One year and eight months since the first case was identified, COVID-19 has wreaked havoc across the world, with 4.2 million now dead. Africa has not been spared, but to date, it still has the lowest infections and deaths, relative to its population. However, there are still gaping holes in the region’s response to the deadly virus, and according to Kayode Babarinde, the executive director of the Africa Blockchain Institute, blockchain could be the solution.
Africa having the lowest COVID-19 cases and deaths—only a tenth of the cases in America—stands out when you consider that this is despite the region struggling to provide basic healthcare and dealing with other diseases such as malaria, tuberculosis, and HIV/AIDS. In addition, this is despite Africa having the least percentage of vaccinated individuals—only 2% of the world’s COVID-19 vaccines have been administered in Africa.
For a continent whose median age is 19-20, the answer—or at least part of it—may lie in embracing technology in the COVID-19 response, especially blockchain technology. In his op-ed for the World Economic Forum, Babarinde noted that “embracing new technologies and the possibilities of blockchain could help in managing the COVID-19 pandemic and other pandemics that might occur in future.”
Babarinde leads ABI, an organization whose focus is “promoting the adoption, development, and use of blockchain technology by providing high quality blockchain education to professionals, entrepreneurs, government regulators, and the public,” as he told CoinGeek in an interview last year.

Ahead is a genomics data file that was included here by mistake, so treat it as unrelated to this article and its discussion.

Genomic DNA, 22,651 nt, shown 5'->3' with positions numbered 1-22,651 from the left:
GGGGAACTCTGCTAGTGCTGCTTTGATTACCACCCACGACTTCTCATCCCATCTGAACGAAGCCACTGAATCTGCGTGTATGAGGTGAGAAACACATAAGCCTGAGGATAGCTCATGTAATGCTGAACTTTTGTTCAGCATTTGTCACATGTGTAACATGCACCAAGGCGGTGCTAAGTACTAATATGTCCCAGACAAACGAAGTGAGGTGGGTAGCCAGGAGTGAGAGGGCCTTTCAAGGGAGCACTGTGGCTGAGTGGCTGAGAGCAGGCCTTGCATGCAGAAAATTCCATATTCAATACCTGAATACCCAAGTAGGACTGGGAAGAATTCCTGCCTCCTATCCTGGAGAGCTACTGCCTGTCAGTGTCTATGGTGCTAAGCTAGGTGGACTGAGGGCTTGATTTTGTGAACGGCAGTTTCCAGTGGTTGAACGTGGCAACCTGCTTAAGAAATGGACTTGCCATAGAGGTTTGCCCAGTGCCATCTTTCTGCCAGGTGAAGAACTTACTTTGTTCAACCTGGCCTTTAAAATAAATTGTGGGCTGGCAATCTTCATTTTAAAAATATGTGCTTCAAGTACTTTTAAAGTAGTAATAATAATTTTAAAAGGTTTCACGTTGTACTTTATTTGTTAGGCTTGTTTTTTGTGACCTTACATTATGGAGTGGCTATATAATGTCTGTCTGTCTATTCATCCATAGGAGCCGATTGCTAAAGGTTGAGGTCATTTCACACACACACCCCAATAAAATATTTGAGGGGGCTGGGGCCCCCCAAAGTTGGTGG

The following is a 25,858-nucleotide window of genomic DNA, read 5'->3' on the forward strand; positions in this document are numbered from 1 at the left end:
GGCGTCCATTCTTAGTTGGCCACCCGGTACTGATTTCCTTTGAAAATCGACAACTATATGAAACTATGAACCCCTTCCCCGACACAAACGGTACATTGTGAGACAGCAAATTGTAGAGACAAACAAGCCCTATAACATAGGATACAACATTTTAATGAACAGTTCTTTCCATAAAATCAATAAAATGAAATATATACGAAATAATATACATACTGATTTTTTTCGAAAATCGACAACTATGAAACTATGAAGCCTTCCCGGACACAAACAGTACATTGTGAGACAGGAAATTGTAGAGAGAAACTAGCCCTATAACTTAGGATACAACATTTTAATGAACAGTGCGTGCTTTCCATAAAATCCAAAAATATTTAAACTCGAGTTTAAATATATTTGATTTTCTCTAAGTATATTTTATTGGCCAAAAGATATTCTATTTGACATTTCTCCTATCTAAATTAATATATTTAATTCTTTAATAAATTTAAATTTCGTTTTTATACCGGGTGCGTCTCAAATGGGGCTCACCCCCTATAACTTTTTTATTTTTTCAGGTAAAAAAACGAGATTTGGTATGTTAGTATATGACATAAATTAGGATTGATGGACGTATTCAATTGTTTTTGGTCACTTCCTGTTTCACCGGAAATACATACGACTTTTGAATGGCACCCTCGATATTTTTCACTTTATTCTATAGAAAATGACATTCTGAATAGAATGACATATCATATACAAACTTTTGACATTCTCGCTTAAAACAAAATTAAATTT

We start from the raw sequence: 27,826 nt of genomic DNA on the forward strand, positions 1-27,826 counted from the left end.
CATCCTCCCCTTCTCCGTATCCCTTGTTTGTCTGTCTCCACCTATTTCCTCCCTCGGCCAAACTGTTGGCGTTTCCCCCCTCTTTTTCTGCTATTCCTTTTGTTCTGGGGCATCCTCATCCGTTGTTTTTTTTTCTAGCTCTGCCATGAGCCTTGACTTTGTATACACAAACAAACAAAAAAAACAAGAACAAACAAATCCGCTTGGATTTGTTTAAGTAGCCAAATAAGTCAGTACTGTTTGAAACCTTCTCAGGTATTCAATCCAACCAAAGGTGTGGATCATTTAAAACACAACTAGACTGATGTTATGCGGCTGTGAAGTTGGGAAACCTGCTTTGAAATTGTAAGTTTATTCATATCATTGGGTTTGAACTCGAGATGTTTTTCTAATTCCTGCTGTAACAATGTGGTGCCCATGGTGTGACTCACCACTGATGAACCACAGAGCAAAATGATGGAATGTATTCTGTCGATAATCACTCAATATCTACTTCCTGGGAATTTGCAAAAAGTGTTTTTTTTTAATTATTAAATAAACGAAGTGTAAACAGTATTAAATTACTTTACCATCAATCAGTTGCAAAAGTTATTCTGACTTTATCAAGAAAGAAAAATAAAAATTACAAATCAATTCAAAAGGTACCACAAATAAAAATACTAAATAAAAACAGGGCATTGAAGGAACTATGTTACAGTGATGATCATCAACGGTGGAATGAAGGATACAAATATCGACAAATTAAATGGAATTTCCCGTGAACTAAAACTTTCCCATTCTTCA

One of the benefits of adopting blockchain in the fight against COVID-19 is enhancing faster supplies of data and material. Countries like India have showed just how dire the consequences of glitches in the exchange of health information and data could be. As such, using a decentralized, immutable and public ledger could help Africa be better prepared to respond to the scourge.
Transparency in healthcare could also prove critical in the fight against the pandemic, and blockchain could be the key to this. “Blockchain’s decentralised ledger system could provide a better track-and-trace system, where data from multiple sources is aggregated to give greater confidence in the data regarding infection rates,” Babarinde observed.
As vaccination becomes more common in Africa, the region could face a challenge that others like Europe and North America have faced—fake vaccination certificates. In the U.K. for instance, a fake COVID-19 vaccination certificate goes for as low as $150 on the dark web. Blockchain technology could play a big role in stamping out such fake certificates.
“Blockchain’s decentralised public ledger system could allow for multiple verifications of the authenticity of the certificates, thus helping to curb the proliferation of fake COVID-19 vaccine certificates. […] With blockchain, the certificates are distributed across several servers, providing more security while making data retrieval accurate and instantaneous,” Babarinde opined.
Already, the Bitcoin SV blockchain is proving to be one of the frontrunners in the fight against COVID-19 in Africa. In the Southern African nation of Lesotho, BSV startup VXPASS is playing a central role in its response to the pandemic. VXPASS has partnered with the SESIU Fund to make vaccine card distributions and other logistics in the country paperless.
Speaking to CoinGeek, founder Zachary Weiner stated, “VXPASS is providing a replacement for the common paper COVID card with a secure, digital, patient-owned version.”
He added, “By replacing the paper cards with on-chain digital records we can help unlock borders in the short term, and significantly reduce ongoing medical tech debt in the long term. For VXPASS this is an ideal opportunity to solve the problem that we were created to solve.”